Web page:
Lets set the record straight. There are many myth’s surrounding totem poles and their meanings. The following should be dispelled – they’re just not true!

1) Totem poles were objects of worship.
2) Totem poles were used to ward off evil spirits.
3) If you come across a painted totem pole, it’s a fake.
4) If you come across an unpainted totem pole, it’s a fake
5) Totem poles held the remains of dead ancestors
6) Totem poles were always “serious" in nature.

With regards to items 3 and 4 – it was left up to the discretion of the carver whether to paint the pole or not.

Low Man on the Totem Pole

We’ve all probably heard this expression sometime during our life. Nowadays it seems to connote a reduced station in either ones life or profession. How it got to be that way – nobody is sure. In reality the lower portion of the totem pole (depending on its size) was usually reserved for the most accomplished carvers. The logic behind that was that most people would be able to view only the lower portion of some of your larger poles. Since this portion received the most viewers, the carvings were more intricate and reserved for more experienced carvers. Those carvings higher up on the pole that were not scrutinized as closely and that contained less detailed work were usually assigned to apprentices.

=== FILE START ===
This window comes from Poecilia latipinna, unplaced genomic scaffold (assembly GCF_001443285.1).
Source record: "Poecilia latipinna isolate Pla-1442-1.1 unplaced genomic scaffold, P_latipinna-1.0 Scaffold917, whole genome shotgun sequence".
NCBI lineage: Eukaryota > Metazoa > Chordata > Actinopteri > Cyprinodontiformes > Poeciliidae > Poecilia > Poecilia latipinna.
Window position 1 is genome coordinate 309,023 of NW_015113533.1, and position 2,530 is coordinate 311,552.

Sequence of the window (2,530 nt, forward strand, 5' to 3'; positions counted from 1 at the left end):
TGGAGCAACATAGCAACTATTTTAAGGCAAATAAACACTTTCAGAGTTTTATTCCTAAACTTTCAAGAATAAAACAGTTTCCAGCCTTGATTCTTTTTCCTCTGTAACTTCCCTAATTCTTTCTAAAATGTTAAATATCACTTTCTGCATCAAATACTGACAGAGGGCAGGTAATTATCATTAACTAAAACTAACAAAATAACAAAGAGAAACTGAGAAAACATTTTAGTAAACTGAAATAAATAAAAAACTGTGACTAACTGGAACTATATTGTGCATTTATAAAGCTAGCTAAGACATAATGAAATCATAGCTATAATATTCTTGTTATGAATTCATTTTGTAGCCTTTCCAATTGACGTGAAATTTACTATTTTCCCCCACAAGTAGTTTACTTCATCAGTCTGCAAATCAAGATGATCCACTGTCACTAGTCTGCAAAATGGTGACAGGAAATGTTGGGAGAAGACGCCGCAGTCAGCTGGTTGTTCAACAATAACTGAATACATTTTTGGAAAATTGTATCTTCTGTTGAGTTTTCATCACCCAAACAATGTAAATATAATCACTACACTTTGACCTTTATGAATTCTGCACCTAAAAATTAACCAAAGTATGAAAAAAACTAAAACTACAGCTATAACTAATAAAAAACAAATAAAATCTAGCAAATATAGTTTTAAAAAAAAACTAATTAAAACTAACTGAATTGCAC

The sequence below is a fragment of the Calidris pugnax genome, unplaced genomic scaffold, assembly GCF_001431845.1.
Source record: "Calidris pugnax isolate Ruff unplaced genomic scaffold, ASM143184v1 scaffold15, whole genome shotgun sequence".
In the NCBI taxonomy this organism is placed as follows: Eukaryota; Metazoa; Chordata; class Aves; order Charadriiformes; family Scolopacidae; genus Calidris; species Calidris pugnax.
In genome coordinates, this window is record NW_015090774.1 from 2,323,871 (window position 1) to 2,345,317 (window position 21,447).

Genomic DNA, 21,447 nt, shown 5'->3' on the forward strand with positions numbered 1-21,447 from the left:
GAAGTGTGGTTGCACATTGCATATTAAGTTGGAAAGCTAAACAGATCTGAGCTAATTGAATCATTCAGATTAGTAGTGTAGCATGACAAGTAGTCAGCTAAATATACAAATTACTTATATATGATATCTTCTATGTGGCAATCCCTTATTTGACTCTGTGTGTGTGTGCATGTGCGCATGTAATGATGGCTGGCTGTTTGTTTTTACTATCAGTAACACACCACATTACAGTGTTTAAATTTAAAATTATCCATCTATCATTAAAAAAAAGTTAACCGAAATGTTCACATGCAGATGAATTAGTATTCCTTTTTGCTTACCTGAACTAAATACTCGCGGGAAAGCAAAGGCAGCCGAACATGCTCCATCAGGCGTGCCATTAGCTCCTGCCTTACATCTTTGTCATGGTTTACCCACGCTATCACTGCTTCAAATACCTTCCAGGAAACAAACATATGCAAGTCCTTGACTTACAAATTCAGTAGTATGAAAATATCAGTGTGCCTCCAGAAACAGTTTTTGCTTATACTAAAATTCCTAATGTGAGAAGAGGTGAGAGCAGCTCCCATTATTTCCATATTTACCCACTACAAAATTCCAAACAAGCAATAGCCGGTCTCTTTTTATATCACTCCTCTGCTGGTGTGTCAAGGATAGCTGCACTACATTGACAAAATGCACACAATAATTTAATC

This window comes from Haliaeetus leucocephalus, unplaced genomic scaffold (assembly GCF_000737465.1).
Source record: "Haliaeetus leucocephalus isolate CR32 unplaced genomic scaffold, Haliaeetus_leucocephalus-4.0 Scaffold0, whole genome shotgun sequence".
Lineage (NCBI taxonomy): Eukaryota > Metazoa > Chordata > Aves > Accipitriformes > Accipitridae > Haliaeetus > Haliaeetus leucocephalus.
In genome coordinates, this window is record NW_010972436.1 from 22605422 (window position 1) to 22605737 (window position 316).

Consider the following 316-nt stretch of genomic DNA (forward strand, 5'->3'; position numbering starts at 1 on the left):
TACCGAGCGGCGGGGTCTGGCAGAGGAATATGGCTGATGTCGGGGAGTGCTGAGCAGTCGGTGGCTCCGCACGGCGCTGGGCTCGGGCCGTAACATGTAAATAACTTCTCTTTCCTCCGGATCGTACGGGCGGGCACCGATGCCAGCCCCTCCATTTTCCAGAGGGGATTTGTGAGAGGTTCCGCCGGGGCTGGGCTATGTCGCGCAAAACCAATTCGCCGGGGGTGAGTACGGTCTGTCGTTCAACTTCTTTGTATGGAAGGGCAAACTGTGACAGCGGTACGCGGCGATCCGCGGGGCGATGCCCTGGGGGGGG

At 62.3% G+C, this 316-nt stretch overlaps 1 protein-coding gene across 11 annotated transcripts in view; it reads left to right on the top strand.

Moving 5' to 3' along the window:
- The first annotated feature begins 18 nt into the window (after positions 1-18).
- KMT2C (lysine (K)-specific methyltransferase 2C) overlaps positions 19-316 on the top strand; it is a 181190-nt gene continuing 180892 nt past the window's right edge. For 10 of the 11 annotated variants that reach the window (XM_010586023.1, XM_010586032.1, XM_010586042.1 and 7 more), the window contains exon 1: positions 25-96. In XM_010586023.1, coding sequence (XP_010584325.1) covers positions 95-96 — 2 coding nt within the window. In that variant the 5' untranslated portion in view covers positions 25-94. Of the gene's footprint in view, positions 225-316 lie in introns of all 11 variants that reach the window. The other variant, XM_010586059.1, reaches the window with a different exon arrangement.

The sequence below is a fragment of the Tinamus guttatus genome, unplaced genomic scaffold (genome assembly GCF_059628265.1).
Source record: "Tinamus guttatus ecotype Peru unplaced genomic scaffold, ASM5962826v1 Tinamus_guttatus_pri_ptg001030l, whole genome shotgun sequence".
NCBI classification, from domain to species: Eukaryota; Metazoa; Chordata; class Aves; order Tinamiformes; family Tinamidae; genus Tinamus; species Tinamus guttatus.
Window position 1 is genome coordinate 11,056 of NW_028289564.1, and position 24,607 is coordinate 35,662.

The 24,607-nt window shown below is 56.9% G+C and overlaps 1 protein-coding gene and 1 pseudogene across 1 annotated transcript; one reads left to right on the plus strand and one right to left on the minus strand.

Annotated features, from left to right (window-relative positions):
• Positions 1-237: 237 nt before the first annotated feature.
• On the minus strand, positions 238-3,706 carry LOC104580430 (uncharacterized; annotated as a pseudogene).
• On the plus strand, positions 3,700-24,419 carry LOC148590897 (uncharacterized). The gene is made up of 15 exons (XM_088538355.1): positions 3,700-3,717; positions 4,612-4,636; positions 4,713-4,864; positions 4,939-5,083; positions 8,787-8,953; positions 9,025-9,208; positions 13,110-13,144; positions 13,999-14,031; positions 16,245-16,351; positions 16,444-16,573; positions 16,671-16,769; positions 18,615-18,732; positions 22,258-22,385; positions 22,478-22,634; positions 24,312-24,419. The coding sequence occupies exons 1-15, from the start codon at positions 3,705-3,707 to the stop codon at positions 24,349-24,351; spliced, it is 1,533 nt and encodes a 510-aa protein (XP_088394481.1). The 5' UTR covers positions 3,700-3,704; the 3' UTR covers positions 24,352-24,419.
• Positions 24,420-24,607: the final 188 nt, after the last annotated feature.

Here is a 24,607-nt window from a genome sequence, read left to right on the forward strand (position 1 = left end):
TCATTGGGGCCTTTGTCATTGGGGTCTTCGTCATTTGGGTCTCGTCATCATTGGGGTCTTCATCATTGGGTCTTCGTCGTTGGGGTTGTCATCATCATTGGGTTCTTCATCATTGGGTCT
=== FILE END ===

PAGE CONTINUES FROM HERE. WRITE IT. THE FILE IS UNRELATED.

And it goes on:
Source:users.imag.net/~sry.jkramer/nativetotems/default.html

To"tem pole or post .

A pole or pillar, carved and painted with a series of totemic symbols, set up before the house of certain Indian tribes of the northwest coast of North America, esp. Indians of the Koluschan stock.

 

© Webster 1913